How a sawmill helped engineer a new machine

Wednesday 8 Aug 2018

 
The oldest of seven boys, Leo Eby grew up on a dairy farm in Pennsylvania. Whenever his dad didn’t need his help on the farm, Leo would help out at his neighbour’s sawmill. Leo was more interested in the lumber business. In 1987, a neighbour’s sawmill was upgraded, so Leo and his older brother Arnold decided to purchase the old equipment. When they weren’t working on the farm, they were tinkering and running their new sawmill. The company continued to grow.

In December 1998 a fire destroyed the entire mill. They decided to rebuild on a new location on the farm and invested in better equipment and improved technology. Eby’s Sawmill now employs 50 people and produces about 15 million board feet annually.

Then Leo bought a TimberPro forwarder. “It became indispensable, but there were some things that I wished were better about it,” says Leo. However, Tigercat did not have a comparable product to suit his mill yard needs at the time. Leo came to the realization he needed to consider a replacement and soon.

“Over the years I had been observing Tigercat and kept in contact with Jerry and I noticed Tigercat’s high quality construction. If Tigercat made a machine in the same category, I definitely wanted to go with Tigercat, but at this point, it hadn’t been built yet,” explains Leo. “I knew that the only people that could achieve my goals was Tigercat. And even though I actually didn’t have any new Tigercat equipment, I knew they were on the cutting edge of good-quality equipment. I also knew Tigercat had a reputation for making equipment that is easier to work on.”

Along with Leo’s observations of Tigercat equipment, he valued his relationship with Jerry and the two of them kept in contact. “I just knew I had a good relationship with Jerry. He could answer any questions and he knew forestry equipment inside and out.”

Genesis of the 2160 loader forwarder – In early 2015, Tigercat delivered a loader mounted on an AC16 articulating carrier down to a Georgia-Pacific mill in North Carolina. Jerry and then- Tigercat president Tony Iarocci were planning a trip to visit this new machine and Jerry asked Leo if he wanted to join them. The local Tigercat representative invited Leo to go to North Carolina and talk to Tony (then president of Tigercat) to see if he could be persuaded to build a new mill yard loader. Leo walked him through what he was currently using, what he was not satisfied with and why.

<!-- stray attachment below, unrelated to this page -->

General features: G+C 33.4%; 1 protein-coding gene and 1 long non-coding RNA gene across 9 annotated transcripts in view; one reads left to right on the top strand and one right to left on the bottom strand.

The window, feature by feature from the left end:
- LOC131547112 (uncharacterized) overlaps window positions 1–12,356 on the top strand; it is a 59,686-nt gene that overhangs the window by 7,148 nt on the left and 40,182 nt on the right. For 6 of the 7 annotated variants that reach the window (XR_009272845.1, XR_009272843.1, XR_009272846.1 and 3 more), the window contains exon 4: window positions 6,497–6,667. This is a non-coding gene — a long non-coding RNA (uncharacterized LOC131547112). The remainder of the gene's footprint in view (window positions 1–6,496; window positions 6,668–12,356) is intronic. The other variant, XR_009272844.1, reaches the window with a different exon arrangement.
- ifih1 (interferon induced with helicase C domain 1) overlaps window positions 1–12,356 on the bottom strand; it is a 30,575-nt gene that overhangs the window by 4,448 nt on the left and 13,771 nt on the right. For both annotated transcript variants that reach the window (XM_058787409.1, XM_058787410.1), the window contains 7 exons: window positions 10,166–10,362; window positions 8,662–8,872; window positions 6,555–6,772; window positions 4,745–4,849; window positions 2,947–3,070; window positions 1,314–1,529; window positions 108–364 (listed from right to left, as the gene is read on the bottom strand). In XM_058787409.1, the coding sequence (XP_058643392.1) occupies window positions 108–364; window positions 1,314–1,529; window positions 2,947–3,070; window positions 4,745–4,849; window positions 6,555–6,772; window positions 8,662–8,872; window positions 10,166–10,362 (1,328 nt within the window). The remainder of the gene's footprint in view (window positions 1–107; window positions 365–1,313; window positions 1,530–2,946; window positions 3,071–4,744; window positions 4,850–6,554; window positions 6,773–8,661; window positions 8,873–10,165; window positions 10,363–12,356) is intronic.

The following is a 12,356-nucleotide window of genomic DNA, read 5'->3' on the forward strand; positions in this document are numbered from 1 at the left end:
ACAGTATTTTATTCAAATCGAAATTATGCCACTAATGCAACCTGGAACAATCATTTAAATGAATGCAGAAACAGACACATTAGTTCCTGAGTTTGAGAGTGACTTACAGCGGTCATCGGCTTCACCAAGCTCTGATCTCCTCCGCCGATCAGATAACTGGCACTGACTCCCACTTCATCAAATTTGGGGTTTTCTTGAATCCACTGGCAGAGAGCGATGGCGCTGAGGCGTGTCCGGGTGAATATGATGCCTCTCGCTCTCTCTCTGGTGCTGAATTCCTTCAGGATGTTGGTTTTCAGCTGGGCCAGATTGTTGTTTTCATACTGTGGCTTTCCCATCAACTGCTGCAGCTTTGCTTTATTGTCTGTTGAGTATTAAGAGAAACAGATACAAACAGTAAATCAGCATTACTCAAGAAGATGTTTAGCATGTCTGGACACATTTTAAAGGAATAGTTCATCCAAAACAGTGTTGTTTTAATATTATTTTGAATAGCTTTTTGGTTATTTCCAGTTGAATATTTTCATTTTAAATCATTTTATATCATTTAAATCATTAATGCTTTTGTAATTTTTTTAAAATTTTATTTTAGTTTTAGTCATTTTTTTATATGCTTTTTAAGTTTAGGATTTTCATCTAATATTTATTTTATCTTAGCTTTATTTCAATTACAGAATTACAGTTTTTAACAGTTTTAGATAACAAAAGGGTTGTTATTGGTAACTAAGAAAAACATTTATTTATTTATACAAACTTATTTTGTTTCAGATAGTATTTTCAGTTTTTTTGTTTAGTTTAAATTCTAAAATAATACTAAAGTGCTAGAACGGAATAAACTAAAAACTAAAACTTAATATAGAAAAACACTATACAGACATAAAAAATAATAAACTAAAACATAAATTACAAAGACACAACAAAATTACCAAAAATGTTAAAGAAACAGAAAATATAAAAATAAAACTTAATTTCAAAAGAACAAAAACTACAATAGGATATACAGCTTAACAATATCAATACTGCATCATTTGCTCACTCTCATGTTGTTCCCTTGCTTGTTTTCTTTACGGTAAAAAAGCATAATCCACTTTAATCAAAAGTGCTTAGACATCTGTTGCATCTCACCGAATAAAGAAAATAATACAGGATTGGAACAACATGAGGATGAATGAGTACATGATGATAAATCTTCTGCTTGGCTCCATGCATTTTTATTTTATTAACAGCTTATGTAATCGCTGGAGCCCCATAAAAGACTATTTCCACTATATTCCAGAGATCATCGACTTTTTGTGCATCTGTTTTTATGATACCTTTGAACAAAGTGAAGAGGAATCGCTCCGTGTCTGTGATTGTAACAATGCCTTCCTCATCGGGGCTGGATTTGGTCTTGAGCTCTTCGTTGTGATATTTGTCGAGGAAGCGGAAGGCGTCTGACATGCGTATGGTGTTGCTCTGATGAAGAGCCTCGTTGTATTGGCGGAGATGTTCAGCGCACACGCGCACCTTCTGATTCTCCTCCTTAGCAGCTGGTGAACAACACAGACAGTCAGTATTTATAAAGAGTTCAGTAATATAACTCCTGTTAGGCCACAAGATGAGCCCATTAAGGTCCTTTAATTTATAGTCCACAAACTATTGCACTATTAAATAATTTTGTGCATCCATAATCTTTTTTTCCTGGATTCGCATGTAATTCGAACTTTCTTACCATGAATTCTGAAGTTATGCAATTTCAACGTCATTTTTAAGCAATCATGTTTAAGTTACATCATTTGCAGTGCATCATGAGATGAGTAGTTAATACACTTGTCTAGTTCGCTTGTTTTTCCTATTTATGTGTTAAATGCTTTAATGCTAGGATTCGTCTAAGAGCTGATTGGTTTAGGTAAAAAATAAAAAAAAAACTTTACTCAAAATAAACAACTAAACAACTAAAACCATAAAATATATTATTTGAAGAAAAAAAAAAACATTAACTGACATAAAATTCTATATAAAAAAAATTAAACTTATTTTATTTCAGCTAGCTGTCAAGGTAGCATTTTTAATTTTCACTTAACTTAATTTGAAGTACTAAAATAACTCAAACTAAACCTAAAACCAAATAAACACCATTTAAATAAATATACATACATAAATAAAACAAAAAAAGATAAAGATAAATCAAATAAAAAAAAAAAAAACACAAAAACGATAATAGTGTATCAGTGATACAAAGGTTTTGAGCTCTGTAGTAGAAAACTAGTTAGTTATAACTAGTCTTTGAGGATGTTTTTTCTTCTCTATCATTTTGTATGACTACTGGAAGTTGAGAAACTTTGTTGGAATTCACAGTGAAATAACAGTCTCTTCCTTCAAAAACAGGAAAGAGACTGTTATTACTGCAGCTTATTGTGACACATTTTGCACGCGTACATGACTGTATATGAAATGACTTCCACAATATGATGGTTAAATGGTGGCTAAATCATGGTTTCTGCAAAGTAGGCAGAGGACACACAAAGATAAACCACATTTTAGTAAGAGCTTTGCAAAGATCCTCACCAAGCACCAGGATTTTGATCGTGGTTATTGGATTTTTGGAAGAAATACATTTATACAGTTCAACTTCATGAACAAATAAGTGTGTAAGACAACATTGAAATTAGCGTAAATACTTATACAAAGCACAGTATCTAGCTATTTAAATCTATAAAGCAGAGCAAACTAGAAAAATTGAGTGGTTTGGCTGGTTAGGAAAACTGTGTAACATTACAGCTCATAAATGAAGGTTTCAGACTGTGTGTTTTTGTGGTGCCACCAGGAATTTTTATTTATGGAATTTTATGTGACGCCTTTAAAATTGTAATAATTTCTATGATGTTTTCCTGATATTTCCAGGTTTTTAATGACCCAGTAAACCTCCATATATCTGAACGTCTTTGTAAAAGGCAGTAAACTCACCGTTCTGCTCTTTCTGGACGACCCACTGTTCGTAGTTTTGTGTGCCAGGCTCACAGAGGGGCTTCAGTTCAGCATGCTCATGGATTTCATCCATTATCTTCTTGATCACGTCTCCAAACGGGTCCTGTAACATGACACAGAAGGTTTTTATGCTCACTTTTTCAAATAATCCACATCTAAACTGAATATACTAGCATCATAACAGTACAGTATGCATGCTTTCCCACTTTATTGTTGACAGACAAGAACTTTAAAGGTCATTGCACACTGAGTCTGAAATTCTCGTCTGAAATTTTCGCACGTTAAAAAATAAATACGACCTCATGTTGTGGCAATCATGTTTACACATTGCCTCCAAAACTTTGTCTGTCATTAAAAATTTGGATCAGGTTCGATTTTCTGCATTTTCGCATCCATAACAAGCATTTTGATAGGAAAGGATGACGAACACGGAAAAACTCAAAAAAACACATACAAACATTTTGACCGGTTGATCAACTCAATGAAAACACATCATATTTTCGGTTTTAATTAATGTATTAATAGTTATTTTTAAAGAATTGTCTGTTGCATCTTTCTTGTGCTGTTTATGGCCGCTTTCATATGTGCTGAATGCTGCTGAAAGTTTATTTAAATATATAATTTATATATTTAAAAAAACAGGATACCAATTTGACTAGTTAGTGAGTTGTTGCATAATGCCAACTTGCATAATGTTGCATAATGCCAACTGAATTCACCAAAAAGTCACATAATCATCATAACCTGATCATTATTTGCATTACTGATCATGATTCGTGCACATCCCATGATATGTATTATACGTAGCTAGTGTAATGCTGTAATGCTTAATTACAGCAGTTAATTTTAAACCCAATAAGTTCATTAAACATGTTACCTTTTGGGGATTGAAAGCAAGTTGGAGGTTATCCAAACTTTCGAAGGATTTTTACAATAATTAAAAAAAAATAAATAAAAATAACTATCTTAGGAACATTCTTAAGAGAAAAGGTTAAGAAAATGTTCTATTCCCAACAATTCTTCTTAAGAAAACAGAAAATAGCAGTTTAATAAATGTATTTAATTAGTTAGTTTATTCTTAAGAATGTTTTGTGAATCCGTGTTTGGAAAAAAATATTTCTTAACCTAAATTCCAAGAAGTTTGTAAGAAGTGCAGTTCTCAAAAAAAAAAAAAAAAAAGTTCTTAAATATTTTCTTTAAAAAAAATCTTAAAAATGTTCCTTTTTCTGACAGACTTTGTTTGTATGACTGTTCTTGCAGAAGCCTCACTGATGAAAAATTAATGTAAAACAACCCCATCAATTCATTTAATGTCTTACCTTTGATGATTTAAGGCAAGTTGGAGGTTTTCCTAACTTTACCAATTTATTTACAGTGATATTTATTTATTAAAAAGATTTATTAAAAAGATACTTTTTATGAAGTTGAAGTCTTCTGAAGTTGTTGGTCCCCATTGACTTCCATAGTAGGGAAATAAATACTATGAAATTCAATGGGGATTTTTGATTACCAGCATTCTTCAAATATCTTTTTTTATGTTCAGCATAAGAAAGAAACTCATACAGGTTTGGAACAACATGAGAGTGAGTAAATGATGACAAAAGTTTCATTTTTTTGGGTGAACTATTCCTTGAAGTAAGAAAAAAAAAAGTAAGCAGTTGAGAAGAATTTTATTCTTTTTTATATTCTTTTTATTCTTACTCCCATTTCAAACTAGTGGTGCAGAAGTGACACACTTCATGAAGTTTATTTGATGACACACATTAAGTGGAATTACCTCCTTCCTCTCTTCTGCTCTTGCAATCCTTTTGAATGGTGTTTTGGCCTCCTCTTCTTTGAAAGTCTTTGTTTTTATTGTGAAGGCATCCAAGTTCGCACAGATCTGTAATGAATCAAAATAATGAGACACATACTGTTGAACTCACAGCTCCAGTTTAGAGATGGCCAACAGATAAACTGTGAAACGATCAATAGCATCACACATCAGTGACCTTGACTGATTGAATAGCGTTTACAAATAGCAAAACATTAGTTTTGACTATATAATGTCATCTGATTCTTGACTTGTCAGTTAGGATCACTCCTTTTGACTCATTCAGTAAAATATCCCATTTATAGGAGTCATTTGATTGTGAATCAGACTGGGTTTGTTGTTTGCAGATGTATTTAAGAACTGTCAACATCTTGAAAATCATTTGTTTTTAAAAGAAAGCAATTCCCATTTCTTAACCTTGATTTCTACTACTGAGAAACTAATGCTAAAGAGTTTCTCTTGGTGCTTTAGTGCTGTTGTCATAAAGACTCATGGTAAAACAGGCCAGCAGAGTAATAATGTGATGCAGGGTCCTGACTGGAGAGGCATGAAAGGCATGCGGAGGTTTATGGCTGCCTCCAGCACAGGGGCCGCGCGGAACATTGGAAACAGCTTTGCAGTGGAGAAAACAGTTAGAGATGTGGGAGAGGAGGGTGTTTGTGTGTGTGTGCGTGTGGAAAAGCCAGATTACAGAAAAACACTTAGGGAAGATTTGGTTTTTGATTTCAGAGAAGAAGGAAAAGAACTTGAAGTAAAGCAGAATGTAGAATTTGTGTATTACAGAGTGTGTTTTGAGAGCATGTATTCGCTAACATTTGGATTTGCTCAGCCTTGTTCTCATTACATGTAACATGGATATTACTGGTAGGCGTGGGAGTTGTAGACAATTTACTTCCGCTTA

Leo explained the application – he needed to unload trucks, load containers, and sort and move logs all over the yard. The machine also needed to feed the mill itself. “That is why it is critical that it has a high load capacity with good travel speed and no outriggers – to keep a continuous flow for the operator,” explains Leo. “I had Tony’s ear all afternoon and he listened very carefully. I’ll be forever grateful for it. Tony really had no reason to give me his time other than he’s just a nice man. It wasn’t like I was a big customer. There was no real reason for him to give me half a day of his time, but he did,” Leo expresses sincerely.

At the end of the conversation, Tony said to Leo, “I’ll tell you what. This is what I can promise you. I’m going to put two engineers on it and we’ll see what we can come up with. Give us six months.”

About six months later Tigercat and Tigercat dealer CJ Logging brought some early engineering plans down for Leo to look over and critique. “I told them this and that and what to change. Then I was invited to a meeting at the factory in Canada to discuss further details with them.”

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